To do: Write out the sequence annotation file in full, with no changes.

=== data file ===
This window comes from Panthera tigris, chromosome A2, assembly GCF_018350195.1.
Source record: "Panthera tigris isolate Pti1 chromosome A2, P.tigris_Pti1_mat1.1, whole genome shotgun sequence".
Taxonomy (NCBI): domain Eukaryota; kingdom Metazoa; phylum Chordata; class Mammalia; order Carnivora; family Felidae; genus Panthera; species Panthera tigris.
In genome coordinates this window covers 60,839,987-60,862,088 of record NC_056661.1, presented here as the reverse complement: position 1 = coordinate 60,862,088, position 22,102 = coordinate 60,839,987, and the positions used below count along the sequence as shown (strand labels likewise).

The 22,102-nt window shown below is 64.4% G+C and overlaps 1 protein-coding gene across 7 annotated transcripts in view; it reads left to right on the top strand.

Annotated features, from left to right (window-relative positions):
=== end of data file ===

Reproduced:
This window comes from Panthera tigris, chromosome A2, assembly GCF_018350195.1.
Source record: "Panthera tigris isolate Pti1 chromosome A2, P.tigris_Pti1_mat1.1, whole genome shotgun sequence".
Taxonomy (NCBI): domain Eukaryota; kingdom Metazoa; phylum Chordata; class Mammalia; order Carnivora; family Felidae; genus Panthera; species Panthera tigris.
In genome coordinates this window covers 60,839,987-60,862,088 of record NC_056661.1, presented here as the reverse complement: position 1 = coordinate 60,862,088, position 22,102 = coordinate 60,839,987, and the positions used below count along the sequence as shown (strand labels likewise).

The 22,102-nt window shown below is 64.4% G+C and overlaps 1 protein-coding gene across 7 annotated transcripts in view; it reads left to right on the top strand.

Annotated features, from left to right (window-relative positions):